U.S. contractor awaits verdict after two-day trial in Cuba
HAVANA - The trial of a U.S. government contractor facing up to 20 years in jail on charges he sought to undermine Cuba's government wrapped up Saturday after both sides gave closing arguments, but with no indication of when a verdict might come.
A statement by the Cuban government Saturday night said that during the trial, Alan Gross accepted some responsibility, adding that he had been "used" and blamed the company that sent him to the island.
The fate of Gross, a 61-year-old Maryland native detained for more than a year since being caught bringing communications equipment onto the communist-run island, was in the hands of a five-judge panel.
Gloria Berbena, a spokeswoman for the U.S. diplomatic mission on the island, reiterated after the government statement was released that no verdict had been announced.
She said Gross's Cuban lawyer would be notified when a verdict was reached.
'Family remains hopeful'
Gross's American lawyer, Peter J. Kahn, issued a short statement earlier, saying only that the trial had ended and that "the family remains hopeful that Alan will be home soon." Gross was working for Development Alternatives Inc. (DAI) as part of a USAID-backed "democracy building" program when he was arrested in December 2009. He has been held at Havana's maximum-security Villa Marista jail ever since, most of that time without charge.
His detention has worsened relations between Cuba and Washington, with U.S. officials making clear that no meaningful rapprochement is possible while Gross is in jail.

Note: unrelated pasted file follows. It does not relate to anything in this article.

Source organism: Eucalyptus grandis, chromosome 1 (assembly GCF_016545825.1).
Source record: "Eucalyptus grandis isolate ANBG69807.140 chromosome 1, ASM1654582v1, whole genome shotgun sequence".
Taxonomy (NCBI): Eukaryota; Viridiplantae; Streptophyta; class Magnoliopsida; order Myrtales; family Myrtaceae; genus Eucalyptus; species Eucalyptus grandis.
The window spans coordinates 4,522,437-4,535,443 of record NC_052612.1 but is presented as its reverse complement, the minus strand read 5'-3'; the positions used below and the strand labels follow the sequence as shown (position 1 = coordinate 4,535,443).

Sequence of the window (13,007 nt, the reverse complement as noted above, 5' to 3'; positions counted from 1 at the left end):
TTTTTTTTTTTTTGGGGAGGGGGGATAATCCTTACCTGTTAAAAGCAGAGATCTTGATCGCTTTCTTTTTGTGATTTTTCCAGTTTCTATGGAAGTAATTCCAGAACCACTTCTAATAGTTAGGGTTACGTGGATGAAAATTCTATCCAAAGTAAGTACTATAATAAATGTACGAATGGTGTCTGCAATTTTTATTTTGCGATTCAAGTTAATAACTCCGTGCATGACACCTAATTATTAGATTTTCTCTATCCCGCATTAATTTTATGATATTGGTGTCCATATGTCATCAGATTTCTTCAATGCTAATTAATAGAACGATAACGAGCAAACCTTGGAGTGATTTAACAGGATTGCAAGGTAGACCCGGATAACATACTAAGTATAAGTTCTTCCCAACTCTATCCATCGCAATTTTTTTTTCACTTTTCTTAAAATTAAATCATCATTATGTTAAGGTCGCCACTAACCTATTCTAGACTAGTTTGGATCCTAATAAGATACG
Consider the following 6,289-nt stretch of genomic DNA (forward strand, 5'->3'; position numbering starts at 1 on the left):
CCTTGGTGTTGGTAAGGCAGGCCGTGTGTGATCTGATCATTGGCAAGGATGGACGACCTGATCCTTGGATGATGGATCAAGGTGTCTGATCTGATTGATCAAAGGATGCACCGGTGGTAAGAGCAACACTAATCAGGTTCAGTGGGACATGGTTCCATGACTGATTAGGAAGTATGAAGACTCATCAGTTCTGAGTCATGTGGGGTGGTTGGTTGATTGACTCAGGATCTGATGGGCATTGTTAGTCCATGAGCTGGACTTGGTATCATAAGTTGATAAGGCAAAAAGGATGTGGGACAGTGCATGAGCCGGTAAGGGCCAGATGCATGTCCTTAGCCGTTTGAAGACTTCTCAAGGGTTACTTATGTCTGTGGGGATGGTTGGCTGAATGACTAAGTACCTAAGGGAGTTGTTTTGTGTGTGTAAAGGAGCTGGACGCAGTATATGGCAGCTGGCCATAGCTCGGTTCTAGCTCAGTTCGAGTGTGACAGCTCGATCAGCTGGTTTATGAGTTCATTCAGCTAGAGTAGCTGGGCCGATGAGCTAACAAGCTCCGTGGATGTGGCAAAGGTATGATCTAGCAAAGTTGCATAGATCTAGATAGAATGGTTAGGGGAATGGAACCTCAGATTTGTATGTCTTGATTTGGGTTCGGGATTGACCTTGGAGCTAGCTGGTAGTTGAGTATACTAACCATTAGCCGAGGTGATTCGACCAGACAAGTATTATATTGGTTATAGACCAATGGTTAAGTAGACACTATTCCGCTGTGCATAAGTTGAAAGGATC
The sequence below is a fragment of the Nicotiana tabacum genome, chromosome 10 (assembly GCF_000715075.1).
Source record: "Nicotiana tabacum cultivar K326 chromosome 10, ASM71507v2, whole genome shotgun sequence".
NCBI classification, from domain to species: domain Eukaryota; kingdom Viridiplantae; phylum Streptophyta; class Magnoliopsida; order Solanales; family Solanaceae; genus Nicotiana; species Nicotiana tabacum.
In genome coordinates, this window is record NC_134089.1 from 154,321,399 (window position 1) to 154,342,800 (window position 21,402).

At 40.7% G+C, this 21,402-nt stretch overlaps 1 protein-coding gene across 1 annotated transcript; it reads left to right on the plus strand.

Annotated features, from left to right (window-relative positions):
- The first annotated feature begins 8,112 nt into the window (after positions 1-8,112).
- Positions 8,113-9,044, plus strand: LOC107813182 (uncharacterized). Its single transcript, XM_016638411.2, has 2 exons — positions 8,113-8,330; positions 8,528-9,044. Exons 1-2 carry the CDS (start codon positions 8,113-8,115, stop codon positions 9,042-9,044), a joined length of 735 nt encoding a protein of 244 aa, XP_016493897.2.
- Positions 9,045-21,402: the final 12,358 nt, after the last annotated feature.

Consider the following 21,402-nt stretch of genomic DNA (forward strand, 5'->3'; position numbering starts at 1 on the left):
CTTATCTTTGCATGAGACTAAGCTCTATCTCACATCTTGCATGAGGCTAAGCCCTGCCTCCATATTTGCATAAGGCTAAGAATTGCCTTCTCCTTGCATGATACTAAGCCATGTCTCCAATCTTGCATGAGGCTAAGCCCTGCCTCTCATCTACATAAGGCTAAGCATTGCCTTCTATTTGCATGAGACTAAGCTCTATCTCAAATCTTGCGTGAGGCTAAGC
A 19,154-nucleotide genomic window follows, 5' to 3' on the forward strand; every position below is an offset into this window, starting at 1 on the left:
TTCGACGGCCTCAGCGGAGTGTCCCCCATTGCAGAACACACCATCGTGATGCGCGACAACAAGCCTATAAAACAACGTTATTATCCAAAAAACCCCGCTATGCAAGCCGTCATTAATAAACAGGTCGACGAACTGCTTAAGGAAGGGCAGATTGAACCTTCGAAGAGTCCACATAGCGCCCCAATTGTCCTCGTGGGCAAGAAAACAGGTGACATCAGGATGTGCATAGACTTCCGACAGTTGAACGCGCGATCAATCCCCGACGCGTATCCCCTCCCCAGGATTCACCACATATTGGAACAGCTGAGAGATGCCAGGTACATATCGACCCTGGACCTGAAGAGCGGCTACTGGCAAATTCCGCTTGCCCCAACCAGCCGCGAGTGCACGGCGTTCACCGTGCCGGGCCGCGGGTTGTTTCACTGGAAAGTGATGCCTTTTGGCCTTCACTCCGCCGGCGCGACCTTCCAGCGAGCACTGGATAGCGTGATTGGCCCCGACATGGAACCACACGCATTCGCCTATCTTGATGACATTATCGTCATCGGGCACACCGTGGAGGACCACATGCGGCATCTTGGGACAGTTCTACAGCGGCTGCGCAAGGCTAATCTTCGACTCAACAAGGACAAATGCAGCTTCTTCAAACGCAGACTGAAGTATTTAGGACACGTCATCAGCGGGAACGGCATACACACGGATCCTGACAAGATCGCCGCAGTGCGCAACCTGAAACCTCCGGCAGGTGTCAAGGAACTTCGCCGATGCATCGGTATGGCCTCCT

Cuba says USAID programs such as the one Gross was working on are aimed at overthrowing the government of President Raul Castro. U.S. officials and Gross's family insist he was trying to provide Internet service to the island's Jewish community and has done nothing wrong.
According to the government statement read on state television's main news broadcast, Gross "accused DAI of having put him in danger and leading to his current situation, to ruin the life and well-being of his family." The statement said the judges heard from 10 witnesses and nine experts and were presented with documentary and physical evidence during the two-day trial, which was closed to foreign journalists.
Should Gross be convicted, efforts would turn to getting him released through a court order or executive pardon, possibly on humanitarian grounds. His wife and U.S. officials say Gross has lost more than 90 pounds while in jail and note that his 26-year-old daughter and 88-year-old mother both have cancer.
Source of irritation
Several analysts say Cuba wanted to use the case to shine a light on the USAID programs, which have long been a source of irritation in Havana. With the trial over, they say, Cuba has no strategic reason to keep Gross in jail much longer.
The trial began Friday with about nine hours of testimony in a mansion-turned-courtroom in a once-prosperous neighborhood of Havana.